A prosecutor overly reliant on using his fists in the name of justice and a corrupt politician looking to take advantage of that hot temperament -- the underlying premise of director Lee Il-hyeong’s newest flick, “A Violent Prosecutor,” may appear grim on the surface, but do not be fooled. The prison comedy doles out its fair share of laugh-out-loud moments.
The film stars the contrasting combo of the stoic-faced Hwang Jung-min as Seoul district prosecutor Byun Jae-uk and Gang Dong-won as the sly, young con artist Han Chi-won.
Scene “A Violent Prosecutor,” starring Hwang Jung-min (left) and Gang Dong-won. (Showbox)
Byun is known to his friends and colleagues as a no-nonsense prosecutor, but he has an Achilles heel -- he resorts to violence to intimidate and nail criminal suspects. In order to cover up his secret life as a crime boss, political candidate Woo Jong-gil, who is played by Lee Sung-min, takes advantage of Byun‘s violent reputation and frames him for murder.
Sentenced to 15 years in jail, Byun’s introduction to prison life is anything but pleasant. Reminiscent of the storyline of American movie “The Shawshank Redemption,” Byun uses his knowledge of the law to make good with the guards, which in turn earns him respect in the prison yard.
Five years go by and he is still desperately looking to overturn his wrongful conviction. He then meets Han -- an oddly likeable con man whose lies run so deep that even he has trouble keeping his stories straight. The two men form an unlikely friendship and forge an alliance to prove Byun’s innocence.
“While the friendship between two people coming together to get themselves out of a jam is not an unusual movie plot, I wanted to emphasize that fact that Jae-uk is in prison and Chi-won is on the outside, making it difficult for them to meet,” said director Lee during a press conference at Coex Megabox theater on Monday.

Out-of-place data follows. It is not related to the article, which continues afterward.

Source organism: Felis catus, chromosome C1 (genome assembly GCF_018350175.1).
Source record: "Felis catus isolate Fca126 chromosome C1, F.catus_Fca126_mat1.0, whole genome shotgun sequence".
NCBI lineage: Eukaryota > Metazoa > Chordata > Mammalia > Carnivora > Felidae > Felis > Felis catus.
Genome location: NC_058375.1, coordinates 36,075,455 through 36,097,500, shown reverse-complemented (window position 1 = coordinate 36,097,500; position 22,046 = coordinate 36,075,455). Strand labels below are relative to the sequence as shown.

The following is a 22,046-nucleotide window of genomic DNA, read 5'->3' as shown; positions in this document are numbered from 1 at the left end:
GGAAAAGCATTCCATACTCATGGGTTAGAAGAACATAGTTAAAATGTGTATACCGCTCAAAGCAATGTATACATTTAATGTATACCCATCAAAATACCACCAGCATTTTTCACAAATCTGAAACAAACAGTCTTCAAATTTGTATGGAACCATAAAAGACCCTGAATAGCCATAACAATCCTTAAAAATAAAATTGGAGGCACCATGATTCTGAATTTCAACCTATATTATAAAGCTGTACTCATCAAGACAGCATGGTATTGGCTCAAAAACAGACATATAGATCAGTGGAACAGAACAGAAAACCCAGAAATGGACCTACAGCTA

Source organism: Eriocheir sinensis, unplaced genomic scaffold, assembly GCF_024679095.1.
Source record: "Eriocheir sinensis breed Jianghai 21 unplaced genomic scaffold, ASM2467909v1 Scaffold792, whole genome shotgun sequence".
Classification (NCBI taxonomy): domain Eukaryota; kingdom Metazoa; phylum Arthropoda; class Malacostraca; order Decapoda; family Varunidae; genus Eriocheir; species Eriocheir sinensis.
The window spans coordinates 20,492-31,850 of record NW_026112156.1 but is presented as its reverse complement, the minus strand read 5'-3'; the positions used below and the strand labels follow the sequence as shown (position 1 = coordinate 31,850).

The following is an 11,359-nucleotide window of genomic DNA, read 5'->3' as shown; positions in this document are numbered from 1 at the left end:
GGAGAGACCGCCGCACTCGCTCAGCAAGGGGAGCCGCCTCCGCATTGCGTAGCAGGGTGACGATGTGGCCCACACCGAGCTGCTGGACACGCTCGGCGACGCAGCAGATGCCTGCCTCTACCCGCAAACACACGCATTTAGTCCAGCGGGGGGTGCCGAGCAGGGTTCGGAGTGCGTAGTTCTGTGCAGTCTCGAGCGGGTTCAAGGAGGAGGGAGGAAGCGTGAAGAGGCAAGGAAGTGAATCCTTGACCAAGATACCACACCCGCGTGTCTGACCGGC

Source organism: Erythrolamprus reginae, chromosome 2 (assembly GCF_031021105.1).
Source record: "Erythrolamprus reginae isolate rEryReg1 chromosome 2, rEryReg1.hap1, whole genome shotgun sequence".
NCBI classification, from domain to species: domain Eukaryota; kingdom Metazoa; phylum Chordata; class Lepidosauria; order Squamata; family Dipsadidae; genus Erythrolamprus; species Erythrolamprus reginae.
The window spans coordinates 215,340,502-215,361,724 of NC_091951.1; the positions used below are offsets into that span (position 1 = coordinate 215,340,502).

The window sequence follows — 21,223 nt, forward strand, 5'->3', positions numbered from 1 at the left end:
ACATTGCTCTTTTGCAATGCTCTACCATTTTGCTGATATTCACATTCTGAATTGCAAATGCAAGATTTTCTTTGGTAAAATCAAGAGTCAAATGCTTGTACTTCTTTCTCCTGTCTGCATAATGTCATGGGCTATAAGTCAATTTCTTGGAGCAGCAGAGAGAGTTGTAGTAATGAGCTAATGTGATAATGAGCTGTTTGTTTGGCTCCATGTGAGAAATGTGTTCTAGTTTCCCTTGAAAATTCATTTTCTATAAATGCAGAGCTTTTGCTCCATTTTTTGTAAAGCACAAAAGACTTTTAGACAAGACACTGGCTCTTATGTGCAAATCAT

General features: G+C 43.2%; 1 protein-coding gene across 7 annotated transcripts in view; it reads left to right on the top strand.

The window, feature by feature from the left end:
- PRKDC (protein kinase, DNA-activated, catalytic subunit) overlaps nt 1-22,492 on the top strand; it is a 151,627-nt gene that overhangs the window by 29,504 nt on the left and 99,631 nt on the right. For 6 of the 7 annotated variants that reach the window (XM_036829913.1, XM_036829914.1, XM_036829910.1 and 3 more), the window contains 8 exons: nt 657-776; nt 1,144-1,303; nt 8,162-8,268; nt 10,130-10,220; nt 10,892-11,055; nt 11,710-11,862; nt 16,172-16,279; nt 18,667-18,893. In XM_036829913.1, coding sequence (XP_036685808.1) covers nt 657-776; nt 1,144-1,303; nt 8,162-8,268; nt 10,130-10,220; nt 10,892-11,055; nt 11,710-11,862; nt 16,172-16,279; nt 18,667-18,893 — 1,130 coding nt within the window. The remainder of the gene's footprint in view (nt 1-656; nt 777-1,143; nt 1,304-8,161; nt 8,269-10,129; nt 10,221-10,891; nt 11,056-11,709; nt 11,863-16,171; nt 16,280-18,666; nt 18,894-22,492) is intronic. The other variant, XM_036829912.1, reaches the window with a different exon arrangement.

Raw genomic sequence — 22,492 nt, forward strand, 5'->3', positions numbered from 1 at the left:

Actors Gang Dong-won (left) and Hwang Jung-min speak at a press conference for their new movie “A Violent Prosecutor” at the Coex Megabox theater in Gangnam-gu, Seoul, Monday. (Yonhap)
“Even though the two characters were unable to meet in person, they formed a unique bond, and it’s this bond that I really wanted to focus on,” said Lee, who also added that he has been racked with nerves as this movie marks his debut as lead director.
Despite Lee’s goal to portray a special personal relationship between the two main characters, in the end it’s Hwang’s solo portrayal of a regretful, yet revenge-fueled, prosecutor that comes away as the most memorable feature of the film.
“I started filming this movie after ‘The Himalayas,’ so actually I found the role to be a lot more comfortable physically since there was not a lot of moving around involved,” said Hwang. “But definitely the most difficult aspect of playing the role of a prosecutor was learning all the legal jargon. I approached this role the way I would approach a play, memorizing all the lines and trying to pronounce everything as naturally as I could.“
Scene “A Violent Prosecutor.” (Showbox)
Gang’s laid-back pretty-boy persona ably counteracts Hwang’s veteran, method-style of acting. However, he was no doubt used more as eye candy in the film, as well as for comedic relief. Nevertheless, the actor‘s presence was still a key factor in keeping the film lighthearted.
Although Gang adequately portrayed a sleazy con artist -- one who creates fake personas to sleep with women and to scam his way out of sticky situations, his character lacked depth and the audience is left doubting whether his actions to help free the prosecutor were out of dedicated friendship or his own selfish need to prove his conning abilities.
While this new prison buddy flick is a comedy, as the title suggests, there are a number of pretty violent scenes but they don’t quite cross the line of being unwatchable.
“A Violent Prosecutor” will open in theaters on Feb. 3.
By Julie Jackson (email@example.com